What is Pain?


Put simply, pain is the built-in alarm that informs you something is wrong!

Pain is your body’s way of sending a warning to your brain. Your spinal cord and nerves provide the pathway for messages to travel to and from your brain and the other parts of your body. Pain travels along these nerve pathways as electrical signals to your brain for interpretation.

Receptor nerve cells in and beneath your skin sense heat, cold, light, touch, pressure, and pain. You have thousands of these receptor cells. Most cells sense pain. When there is an injury to your body, these tiny cells send messages along nerves into your spinal cord and then up to your brain.

In general, pain receptors are classified according to their location.

Receptors that respond to injury or noxious stimuli are termed nociceptors and are sensitive to thermal (heat), electrical, mechanical, chemical and painful stimuli. Each nociceptor is connected to a nerve that transmits an electrical impulse along its length towards the spinal cord and then, ultimately your brain.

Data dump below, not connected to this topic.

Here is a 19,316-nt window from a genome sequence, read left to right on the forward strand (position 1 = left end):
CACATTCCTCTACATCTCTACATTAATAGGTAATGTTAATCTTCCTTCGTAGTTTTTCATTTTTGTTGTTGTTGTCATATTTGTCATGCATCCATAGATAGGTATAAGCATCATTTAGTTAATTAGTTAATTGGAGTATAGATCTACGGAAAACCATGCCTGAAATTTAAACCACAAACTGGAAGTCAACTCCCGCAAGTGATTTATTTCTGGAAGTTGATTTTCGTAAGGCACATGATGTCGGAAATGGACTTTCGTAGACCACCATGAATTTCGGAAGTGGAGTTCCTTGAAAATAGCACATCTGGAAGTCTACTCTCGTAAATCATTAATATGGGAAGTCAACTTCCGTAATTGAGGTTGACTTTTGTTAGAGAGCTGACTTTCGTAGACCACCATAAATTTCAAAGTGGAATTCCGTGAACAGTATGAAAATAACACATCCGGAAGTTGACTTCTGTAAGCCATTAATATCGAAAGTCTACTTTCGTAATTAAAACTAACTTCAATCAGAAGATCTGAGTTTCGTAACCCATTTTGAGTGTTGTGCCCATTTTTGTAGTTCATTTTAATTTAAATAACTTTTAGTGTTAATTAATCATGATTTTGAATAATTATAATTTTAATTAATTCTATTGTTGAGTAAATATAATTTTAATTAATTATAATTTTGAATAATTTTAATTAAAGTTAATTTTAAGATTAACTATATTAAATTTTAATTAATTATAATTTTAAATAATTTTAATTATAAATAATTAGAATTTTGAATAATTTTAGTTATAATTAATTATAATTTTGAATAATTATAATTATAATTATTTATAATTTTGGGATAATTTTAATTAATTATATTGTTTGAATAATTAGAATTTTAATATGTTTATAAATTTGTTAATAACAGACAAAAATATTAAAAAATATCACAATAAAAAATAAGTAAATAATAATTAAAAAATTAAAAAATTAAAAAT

It is your brain that informs you whether or not you are experiencing pain. Plus, your pain can plays tricks – especially when you suffer chronic pain.

Pain messages travel slower than other nerve stimulation

Nerves can also be categorised according to their diameter (width) and whether or not a myelin sheath is present.

Three types of nerves are concerned with the transmission of pain:

A beta fibres, which have a large diameter and are myelinated
A delta fibres, which have a small diameter and also have myelinated sheaths.
C fibres, which have small diameters and are non-myelinated (slowing their conduction rate) and are generally involved with the transmission of dull, aching sensations.

Nerves with a large diameter conduct impulses faster than those with a small diameter. The presence of a myelin sheath also speeds up the nerve conduction rate.

One method of easing your pain is to provide your nervous system with high speed “good feelings” such as rubbing your injured area. This is the same principle that a tens machine (pain relieving machines) utilises to provide pain relief.

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